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Newsroom Alert


Doug Pierce

Newsroom Alert provides you with the latest updates in First Amendment and other legal issues related to news gathering and reporting, including reviews of recent state and federal court decisions.  Some of the many topics include libel, copyright, privacy, and access to records and meetings.

Doug Pierce is a Partner at King & Ballow. He also serves as General Counsel for the Tennessee Association of Broadcasters and President of the Tennessee Coalition for Open Government.  He is a frequent writer on legal issues related to newsroom topics; he co-authors portions of the Media Law Resource Center’s annual 50 state surveys for Libel and Privacy.

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Public official must prove actual malice about non-official acts

Monday, 06 June 2016 11:47


The Texas Supreme Court recently held the actual malice standard applies to public officials, even if the published story or statement does not refer to their official capacity as a public official.


Court denies the access to investigative file of ongoing rape case

Thursday, 12 May 2016 13:56


In late June of 2013, the Nashville Police Department began an investigation of the rape of a university student that allegedly occurred in a Vanderbilt University dorm on the morning of June 23, 2013. Two months later in August of 2013, a grand jury indicted four members of the Vanderbilt University football team with five counts each of aggravated rape and two counts of aggravated sexual battery. One of the individuals was also charged with unlawful photography and tampering of evidence. On October 2, 2013, the Criminal Court issued an agreed protective order that allowed only the attorneys for the defendants to receive copies of photos and videos taken during the investigation.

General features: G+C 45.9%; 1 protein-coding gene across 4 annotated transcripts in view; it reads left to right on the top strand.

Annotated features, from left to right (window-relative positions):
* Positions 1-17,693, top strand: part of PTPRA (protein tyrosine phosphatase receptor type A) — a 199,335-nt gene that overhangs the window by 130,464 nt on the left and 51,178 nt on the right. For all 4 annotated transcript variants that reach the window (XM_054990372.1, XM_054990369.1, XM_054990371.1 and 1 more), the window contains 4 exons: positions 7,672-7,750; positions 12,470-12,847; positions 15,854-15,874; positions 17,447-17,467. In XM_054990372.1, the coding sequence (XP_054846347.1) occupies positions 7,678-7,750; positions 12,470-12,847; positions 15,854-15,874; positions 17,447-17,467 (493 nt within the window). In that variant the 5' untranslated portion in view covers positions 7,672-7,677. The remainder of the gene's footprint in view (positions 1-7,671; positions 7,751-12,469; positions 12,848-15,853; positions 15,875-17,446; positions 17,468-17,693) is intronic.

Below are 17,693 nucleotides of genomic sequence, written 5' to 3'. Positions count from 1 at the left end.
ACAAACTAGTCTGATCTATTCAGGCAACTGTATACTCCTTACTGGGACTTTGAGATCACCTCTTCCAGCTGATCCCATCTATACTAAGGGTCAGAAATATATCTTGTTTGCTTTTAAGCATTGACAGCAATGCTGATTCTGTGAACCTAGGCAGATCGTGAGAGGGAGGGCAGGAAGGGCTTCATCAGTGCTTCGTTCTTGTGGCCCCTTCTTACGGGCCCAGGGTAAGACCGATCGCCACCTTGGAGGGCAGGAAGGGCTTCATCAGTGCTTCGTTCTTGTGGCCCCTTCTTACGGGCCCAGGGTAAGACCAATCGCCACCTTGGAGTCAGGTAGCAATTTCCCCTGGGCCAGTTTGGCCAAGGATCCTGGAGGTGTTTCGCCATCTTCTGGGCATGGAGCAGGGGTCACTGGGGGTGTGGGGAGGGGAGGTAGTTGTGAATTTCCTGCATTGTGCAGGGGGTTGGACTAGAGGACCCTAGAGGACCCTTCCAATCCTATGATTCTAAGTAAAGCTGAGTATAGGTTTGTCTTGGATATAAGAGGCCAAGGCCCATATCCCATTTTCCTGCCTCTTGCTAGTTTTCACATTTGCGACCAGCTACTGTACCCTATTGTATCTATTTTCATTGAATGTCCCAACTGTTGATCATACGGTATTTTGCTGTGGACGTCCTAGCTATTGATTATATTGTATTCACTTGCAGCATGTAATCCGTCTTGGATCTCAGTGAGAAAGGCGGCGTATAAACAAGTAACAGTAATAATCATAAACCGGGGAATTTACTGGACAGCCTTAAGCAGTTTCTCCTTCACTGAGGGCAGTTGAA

No Constitutional right to record police activities

Monday, 04 April 2016 09:53


There is no First Amendment right to observe and record police officers absent some other expressive conduct, a federal district court in Pennsylvania ruled last month. This is a ruling that has generated considerable disagreement from members of the news media. 


South Carolina appeals court upholds jury’s award in lobbyist’s defamation case

Tuesday, 01 March 2016 09:18


The jury’s verdicts against a reporter and a newspaper publisher in a defamation case stands, a South Carolina court of appeals ruled last month.


Newspaper sued over why son committed suicide

Friday, 12 February 2016 11:00


This case arises out of a sad set of facts. A healthy, popular, athletic 16 year old boy who had no history of mental illness was involved in a car accident. After he made it home from the accident, he began consuming alcohol. A concerned friend went to the home of the boy’s parents to find the son dazed, confused, irrational and incoherent. The son then shot himself in the head. 


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